Obama: U.S. Pushing for World Without Nuclear Weapons
U.S. President Barack Obama said he is pushing for “a world without nuclear weapons” and made direct appeals on the issue to North Korea and Iran.
Obama made the comments during a speech at Hankuk University in Seoul, South Korea, ahead of a summit aimed at reducing the risk of nuclear terrorism.
The BBC quoted Obama as having emphasized the U.S.'s unique position to seek change, but saying “serious sustained global effort” was needed.
He reiterated the commitment of the United States as “the only nation to have ever used nuclear weapons” to reducing its nuclear arms stockpile, the report said.
Obama addressed North Korea's nuclear ambitions in his speech, saying that the U.S. has “no hostile intent” towards the country but adding that “there will be no rewards for provocation.”
He warned Pyongyang that its planned long-range missile launch would only increase its isolation.
“You can continue with the road you are on but we know where that leads,” the BBC quoted Obama as having said, addressing the North Korean leaders directly. “Today, we say, Pyongyang, have the courage to pursue peace.”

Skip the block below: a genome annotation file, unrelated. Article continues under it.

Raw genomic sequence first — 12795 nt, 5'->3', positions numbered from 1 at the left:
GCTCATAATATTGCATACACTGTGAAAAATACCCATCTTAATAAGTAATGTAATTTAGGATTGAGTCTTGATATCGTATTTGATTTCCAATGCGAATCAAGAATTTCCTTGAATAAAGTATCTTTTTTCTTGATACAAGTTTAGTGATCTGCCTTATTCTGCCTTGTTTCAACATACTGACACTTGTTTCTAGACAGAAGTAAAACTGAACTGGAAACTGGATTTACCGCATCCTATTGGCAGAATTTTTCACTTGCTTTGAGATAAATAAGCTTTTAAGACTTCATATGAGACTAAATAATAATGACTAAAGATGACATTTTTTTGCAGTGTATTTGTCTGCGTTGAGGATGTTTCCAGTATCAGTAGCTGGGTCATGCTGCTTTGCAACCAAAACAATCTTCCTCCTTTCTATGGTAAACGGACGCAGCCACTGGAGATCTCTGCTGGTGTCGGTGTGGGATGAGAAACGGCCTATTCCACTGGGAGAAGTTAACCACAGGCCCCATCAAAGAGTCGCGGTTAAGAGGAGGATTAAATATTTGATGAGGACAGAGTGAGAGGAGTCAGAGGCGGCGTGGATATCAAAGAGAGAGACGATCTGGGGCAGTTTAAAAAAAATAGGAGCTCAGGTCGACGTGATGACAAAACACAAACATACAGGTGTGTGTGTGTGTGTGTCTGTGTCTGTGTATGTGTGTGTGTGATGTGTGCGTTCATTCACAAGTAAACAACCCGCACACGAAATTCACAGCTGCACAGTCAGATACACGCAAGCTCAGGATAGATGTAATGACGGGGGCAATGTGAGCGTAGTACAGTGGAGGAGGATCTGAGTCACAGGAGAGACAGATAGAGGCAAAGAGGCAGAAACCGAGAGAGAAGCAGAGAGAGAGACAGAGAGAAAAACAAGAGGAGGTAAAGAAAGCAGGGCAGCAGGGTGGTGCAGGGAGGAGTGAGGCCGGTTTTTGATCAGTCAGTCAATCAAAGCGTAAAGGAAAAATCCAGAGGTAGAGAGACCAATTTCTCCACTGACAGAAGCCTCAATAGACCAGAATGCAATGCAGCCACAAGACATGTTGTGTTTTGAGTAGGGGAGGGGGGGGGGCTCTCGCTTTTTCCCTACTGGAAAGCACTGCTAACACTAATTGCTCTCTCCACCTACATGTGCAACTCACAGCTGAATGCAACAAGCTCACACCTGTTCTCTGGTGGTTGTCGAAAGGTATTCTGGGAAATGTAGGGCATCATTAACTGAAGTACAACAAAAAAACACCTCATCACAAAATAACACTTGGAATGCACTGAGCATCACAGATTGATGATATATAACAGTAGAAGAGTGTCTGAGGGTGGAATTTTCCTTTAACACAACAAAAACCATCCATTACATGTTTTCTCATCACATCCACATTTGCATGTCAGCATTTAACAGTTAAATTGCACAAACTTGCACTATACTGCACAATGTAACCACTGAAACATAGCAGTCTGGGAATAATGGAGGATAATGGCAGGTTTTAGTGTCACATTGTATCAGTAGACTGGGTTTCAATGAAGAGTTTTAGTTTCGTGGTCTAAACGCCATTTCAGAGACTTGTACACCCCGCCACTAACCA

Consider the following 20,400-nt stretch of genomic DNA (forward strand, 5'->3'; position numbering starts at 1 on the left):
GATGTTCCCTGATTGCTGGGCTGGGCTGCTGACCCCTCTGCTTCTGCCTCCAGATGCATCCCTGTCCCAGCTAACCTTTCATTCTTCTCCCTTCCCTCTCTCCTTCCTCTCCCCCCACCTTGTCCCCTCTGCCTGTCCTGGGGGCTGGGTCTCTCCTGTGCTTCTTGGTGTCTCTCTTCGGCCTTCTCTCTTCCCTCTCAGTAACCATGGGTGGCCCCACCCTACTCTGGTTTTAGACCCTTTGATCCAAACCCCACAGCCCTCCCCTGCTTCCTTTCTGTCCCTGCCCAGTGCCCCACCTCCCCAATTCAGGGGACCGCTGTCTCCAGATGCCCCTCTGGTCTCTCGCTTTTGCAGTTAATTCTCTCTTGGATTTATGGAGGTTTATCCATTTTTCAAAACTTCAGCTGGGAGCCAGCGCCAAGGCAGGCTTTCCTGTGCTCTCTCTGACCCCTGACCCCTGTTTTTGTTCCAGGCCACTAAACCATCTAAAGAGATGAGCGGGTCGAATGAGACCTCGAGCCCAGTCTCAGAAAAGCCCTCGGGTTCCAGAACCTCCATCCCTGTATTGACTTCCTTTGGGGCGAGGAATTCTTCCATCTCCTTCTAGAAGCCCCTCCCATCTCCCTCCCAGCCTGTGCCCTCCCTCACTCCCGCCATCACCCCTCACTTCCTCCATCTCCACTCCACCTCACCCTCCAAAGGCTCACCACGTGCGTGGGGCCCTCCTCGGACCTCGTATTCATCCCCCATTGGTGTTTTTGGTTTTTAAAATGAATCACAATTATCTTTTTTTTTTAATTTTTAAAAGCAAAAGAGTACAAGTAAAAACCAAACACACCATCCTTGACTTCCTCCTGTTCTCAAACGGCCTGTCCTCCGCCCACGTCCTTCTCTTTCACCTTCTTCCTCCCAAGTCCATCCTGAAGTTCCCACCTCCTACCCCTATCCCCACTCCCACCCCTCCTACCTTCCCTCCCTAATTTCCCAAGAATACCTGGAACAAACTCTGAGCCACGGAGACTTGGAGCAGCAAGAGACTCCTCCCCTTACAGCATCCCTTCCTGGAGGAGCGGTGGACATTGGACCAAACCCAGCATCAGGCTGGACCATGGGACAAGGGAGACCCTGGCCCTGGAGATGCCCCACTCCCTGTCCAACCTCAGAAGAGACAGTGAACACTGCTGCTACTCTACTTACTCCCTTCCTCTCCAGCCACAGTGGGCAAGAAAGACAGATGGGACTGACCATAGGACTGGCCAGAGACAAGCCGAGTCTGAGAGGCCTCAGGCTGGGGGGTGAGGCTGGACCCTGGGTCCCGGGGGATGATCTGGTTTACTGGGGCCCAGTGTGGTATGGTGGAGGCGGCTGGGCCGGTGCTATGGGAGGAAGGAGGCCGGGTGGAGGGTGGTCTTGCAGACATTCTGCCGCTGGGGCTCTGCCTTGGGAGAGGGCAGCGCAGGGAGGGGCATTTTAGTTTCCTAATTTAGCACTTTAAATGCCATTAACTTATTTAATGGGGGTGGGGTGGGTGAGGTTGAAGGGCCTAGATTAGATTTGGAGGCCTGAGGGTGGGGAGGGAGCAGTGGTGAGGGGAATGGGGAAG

Obama also addressed the Iranian nuclear threat and said once again there was still time to resolve the impasse over its nuclear program through diplomacy.
“But time is short,” Obama warned, adding, “'Iran must act with the seriousness and sense of urgency that this moment demands.”
He said, “Today, I'll meet with the leaders of Russia and China as we work to achieve a resolution in which Iran fulfills its obligations.”
The remarks on Iran echo Obama’s earlier comments, in which he said that a “window is closing” on Iran but there still is time for diplomacy.
He did not set a deadline, but it would likely be after the presidential elections in November.
Speaking to reporters in Seoul, Obama said, “I believe there is a window of time to solve this diplomatically, but that window is closing.”